By Jihad Hassan Muhammad
Feb. 10, 2014
For over 30 years Dallas has been home to one of America’s largest Dr. Martin Luther King Jr. Day celebrations. The apex of the celebration has always been two parades commemorating King’s legacy. One parade on the third Saturday in January convened by the city of Dallas, and the other referred to as “The People’s Parade” held on the Dr. Martin Luther King National Holiday and convened by Elite News, one of Dallas’ Black newspapers.
Synonymous with the parade are tens of thousands of people who enjoy floats, marching bands and vast entertainment from the sidewalks of Martin Luther King Jr. Blvd. in the Black community of South Dallas. Found in what many would call “Dallas’ Black Mecca,” or “Sunny South Dallas,” is the Nation of Islam mosque under the leadership of the Honourable Minister Louis Farrakhan. Muhammad Mosque No. 48 has a front row seat as the parade passes down MLK Blvd. This year a visionary from the mosque, Kamora Muhammad, who is also a member of the MGT-GCC, a training class for women in the Nation of Islam, thought it would be a good community outreach to get involved with the parades.
“The idea was not my own. I recently saw a picture shared on Facebook by The Honorable Elijah Muhammad Testimonial page of an MGT float that was part of the Nation of Islam’s First Muslim Parade in 1969 (as the picture was called). The first thought, was that we have to do this here in Dallas,” she said. Kamora Muhammad went to work galvanizing the forces she would need to make her vision a reality. “I immediately shared the picture and thoughts with Student Minister Jeffery Muhammad, who is a ‘make it happen soldier,’ Student Captain Danny Muhammad, Acting Student Captain Kim Muhammad, Student Lt. Toya X Seals, Student Squad Leader Haziqah Muhammad and Student Vanguard Lt. Tiffanie Muhammad, and the spirit of Almighty God, Allah, began to make it a reality,” she continued.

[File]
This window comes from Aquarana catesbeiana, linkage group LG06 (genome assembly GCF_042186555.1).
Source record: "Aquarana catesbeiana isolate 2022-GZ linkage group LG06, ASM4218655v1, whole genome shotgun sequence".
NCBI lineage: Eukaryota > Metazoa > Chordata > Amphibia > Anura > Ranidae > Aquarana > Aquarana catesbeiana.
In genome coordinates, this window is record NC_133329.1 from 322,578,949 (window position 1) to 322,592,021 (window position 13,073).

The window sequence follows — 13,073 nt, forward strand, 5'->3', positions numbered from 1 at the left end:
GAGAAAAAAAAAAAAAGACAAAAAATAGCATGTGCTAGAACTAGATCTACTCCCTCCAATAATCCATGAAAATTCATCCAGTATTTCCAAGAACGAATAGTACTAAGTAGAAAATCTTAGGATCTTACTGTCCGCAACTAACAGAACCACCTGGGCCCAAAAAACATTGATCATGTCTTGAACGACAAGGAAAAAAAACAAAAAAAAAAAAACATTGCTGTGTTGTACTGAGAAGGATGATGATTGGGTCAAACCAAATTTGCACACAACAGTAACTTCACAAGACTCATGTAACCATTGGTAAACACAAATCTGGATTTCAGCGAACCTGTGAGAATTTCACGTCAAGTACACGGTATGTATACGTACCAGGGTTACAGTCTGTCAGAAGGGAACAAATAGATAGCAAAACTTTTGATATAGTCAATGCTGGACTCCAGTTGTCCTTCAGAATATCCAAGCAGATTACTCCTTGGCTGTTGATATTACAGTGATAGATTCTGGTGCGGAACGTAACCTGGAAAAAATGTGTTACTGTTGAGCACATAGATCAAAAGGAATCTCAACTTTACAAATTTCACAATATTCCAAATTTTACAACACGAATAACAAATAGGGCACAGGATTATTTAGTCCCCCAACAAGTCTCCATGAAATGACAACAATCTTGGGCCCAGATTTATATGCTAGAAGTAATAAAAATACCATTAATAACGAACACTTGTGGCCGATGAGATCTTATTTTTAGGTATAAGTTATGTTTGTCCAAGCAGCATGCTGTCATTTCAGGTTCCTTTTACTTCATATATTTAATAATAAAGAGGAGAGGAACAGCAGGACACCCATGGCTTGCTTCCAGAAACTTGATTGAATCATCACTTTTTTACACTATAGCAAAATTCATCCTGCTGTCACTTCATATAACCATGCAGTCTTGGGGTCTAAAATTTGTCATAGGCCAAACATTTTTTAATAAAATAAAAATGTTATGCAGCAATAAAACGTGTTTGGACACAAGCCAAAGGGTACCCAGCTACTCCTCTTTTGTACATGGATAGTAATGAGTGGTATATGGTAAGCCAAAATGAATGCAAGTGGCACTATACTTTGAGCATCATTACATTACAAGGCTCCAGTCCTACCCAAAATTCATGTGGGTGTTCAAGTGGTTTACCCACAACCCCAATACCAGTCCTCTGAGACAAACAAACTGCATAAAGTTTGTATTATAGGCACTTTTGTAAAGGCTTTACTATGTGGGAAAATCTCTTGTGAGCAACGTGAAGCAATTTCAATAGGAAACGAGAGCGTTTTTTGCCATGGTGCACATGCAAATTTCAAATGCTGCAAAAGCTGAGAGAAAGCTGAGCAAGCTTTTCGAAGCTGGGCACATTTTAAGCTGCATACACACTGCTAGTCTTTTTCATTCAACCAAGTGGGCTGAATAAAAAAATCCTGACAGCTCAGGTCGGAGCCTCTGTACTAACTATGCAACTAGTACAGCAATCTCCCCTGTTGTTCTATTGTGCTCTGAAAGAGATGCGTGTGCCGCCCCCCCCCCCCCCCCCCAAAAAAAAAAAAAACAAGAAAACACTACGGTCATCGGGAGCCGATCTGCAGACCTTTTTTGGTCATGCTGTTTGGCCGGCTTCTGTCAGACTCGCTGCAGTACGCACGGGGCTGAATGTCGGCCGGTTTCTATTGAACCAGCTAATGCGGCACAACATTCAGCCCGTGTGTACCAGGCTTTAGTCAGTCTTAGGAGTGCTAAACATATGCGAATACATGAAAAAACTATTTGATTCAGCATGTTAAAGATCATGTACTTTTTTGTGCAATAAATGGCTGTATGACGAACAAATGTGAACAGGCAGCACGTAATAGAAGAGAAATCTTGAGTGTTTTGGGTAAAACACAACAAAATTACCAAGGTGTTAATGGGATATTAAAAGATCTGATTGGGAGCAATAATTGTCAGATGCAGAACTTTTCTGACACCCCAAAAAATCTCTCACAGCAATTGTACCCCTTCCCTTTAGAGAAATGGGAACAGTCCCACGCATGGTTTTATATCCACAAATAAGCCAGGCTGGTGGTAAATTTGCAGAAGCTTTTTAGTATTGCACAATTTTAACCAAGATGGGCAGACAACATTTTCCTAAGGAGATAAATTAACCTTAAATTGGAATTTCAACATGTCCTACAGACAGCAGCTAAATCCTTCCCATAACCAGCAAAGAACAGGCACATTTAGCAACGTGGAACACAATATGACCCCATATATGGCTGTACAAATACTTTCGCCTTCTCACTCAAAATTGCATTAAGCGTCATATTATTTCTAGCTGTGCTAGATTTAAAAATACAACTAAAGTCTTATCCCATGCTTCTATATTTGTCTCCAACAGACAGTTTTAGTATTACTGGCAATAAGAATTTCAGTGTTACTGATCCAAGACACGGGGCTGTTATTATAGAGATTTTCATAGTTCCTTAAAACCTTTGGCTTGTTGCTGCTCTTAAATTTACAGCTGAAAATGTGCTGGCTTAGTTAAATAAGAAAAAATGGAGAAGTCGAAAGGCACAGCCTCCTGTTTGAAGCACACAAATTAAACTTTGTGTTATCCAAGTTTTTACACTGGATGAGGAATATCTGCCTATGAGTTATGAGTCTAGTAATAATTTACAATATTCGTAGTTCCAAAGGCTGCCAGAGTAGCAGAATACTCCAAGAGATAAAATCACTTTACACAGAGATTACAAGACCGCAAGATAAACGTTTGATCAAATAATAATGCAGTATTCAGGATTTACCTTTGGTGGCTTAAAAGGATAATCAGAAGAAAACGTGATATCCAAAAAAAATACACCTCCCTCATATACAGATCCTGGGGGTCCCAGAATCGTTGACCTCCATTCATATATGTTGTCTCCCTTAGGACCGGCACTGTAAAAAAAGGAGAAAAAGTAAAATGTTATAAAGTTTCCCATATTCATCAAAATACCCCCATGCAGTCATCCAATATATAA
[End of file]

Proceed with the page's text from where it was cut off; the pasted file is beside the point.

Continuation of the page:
The float became a reality with the help and unity of various Believers in Mosque No. 48. People in the streets would see Student Minister Jeffery Muhammad, with the help of the young men of the Jr. FOI (Fruit of Islam) the men in the NOI, being taught to build the float. There was the diligence of the women of the MGT who decorated the float.
You could feel the legacy of the Muslim Parade on Chicago’s South Side in 1969 the presence as the FOI, in their uniforms, appeared strong and gallant accompanying the Muslim women who rode on the float and interacted with the community during the parades. According to Bashir Muhammad, who narrated the documentary chronicling the Muslim Parade in 1969, the streets where made safe by thousands of uniformed FOI who were a part of the parade. A powerful spirit was present as onlookers at both MLK parades shouted: “Here come the brothers! We know everything is alright since you all are here!”
It did not stop there: many women and girls were in awe of the beauty, elegance and care expressed by the MGT who came to interact with them. “You all are so beautiful. The sisters are here,” they said. The Dallas student minister felt energized by the effort. “We thank the Honorable Minister Louis Farrakhan for re-establishing the FOI and MGT class, to teach our women how to love and protect themselves, and to teach the Black man how to love, respect, and protect our women. I watched women as they stood with their daughters saying thanks to the MGT for providing such a wonderful example of modesty and dignity—as opposed to the image portrayed by the media of our women as sex objects,” he said.
The Muslims hope to add the annual parades to community outreach efforts. Kamora Muhammad is optimistic. “Our leader, teacher and guide, the Honorable Louis Farrakhan, is all about offering the solutions to solve the ills of our people and the ills of humanity. We have to inform the people of solutions that our leader is bringing to us without hesitation.
So, having the float was a fishing tool to make this happen. The people saw us and loved us. The response of the people was overwhelmingly phenomenal. They wanted to know who we are. We distributed flyers and T-shirts so that the people would know where we are, come to hear the life giving teachings of the Most Honorable Elijah Muhammad, and accept their own and be themselves,” she said